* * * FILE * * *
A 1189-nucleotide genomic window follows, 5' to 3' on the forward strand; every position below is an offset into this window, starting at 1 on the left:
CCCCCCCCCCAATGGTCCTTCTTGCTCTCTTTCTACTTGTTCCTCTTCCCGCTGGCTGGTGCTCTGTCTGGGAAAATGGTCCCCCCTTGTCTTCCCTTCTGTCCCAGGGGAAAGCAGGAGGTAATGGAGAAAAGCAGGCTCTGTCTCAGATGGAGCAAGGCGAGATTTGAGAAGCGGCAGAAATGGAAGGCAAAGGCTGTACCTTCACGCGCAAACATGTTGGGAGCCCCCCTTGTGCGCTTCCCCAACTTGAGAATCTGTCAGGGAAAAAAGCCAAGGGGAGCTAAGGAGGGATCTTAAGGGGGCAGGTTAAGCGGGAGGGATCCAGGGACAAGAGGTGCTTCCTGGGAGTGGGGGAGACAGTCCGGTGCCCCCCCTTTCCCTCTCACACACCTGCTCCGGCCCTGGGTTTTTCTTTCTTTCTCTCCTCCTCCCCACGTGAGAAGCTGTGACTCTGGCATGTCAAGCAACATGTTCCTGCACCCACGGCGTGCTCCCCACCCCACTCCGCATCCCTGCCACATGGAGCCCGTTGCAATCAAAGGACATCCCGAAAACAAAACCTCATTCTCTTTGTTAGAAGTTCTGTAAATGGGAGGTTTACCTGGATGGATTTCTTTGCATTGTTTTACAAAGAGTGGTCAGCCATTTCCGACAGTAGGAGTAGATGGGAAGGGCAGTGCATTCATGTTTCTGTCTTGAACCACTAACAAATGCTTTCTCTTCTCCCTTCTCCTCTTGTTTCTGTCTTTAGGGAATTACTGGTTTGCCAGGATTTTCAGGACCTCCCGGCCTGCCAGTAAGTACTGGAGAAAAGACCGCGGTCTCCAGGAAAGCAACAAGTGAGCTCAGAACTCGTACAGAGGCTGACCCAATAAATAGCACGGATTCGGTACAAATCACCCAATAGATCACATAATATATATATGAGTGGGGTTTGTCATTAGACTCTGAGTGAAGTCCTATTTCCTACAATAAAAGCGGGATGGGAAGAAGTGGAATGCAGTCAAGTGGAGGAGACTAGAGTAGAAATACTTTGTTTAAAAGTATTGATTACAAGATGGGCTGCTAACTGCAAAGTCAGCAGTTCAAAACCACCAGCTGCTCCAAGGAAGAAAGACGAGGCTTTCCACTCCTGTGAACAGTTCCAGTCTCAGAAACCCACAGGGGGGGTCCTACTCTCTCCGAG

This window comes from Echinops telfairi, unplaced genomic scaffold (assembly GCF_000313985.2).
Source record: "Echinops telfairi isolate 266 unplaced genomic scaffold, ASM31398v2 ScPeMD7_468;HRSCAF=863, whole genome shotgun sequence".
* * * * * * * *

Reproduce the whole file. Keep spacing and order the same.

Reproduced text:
A 1189-nucleotide genomic window follows, 5' to 3' on the forward strand; every position below is an offset into this window, starting at 1 on the left:
CCCCCCCCCCAATGGTCCTTCTTGCTCTCTTTCTACTTGTTCCTCTTCCCGCTGGCTGGTGCTCTGTCTGGGAAAATGGTCCCCCCTTGTCTTCCCTTCTGTCCCAGGGGAAAGCAGGAGGTAATGGAGAAAAGCAGGCTCTGTCTCAGATGGAGCAAGGCGAGATTTGAGAAGCGGCAGAAATGGAAGGCAAAGGCTGTACCTTCACGCGCAAACATGTTGGGAGCCCCCCTTGTGCGCTTCCCCAACTTGAGAATCTGTCAGGGAAAAAAGCCAAGGGGAGCTAAGGAGGGATCTTAAGGGGGCAGGTTAAGCGGGAGGGATCCAGGGACAAGAGGTGCTTCCTGGGAGTGGGGGAGACAGTCCGGTGCCCCCCCTTTCCCTCTCACACACCTGCTCCGGCCCTGGGTTTTTCTTTCTTTCTCTCCTCCTCCCCACGTGAGAAGCTGTGACTCTGGCATGTCAAGCAACATGTTCCTGCACCCACGGCGTGCTCCCCACCCCACTCCGCATCCCTGCCACATGGAGCCCGTTGCAATCAAAGGACATCCCGAAAACAAAACCTCATTCTCTTTGTTAGAAGTTCTGTAAATGGGAGGTTTACCTGGATGGATTTCTTTGCATTGTTTTACAAAGAGTGGTCAGCCATTTCCGACAGTAGGAGTAGATGGGAAGGGCAGTGCATTCATGTTTCTGTCTTGAACCACTAACAAATGCTTTCTCTTCTCCCTTCTCCTCTTGTTTCTGTCTTTAGGGAATTACTGGTTTGCCAGGATTTTCAGGACCTCCCGGCCTGCCAGTAAGTACTGGAGAAAAGACCGCGGTCTCCAGGAAAGCAACAAGTGAGCTCAGAACTCGTACAGAGGCTGACCCAATAAATAGCACGGATTCGGTACAAATCACCCAATAGATCACATAATATATATATGAGTGGGGTTTGTCATTAGACTCTGAGTGAAGTCCTATTTCCTACAATAAAAGCGGGATGGGAAGAAGTGGAATGCAGTCAAGTGGAGGAGACTAGAGTAGAAATACTTTGTTTAAAAGTATTGATTACAAGATGGGCTGCTAACTGCAAAGTCAGCAGTTCAAAACCACCAGCTGCTCCAAGGAAGAAAGACGAGGCTTTCCACTCCTGTGAACAGTTCCAGTCTCAGAAACCCACAGGGGGGGTCCTACTCTCTCCGAG

This window comes from Echinops telfairi, unplaced genomic scaffold (assembly GCF_000313985.2).
Source record: "Echinops telfairi isolate 266 unplaced genomic scaffold, ASM31398v2 ScPeMD7_468;HRSCAF=863, whole genome shotgun sequence".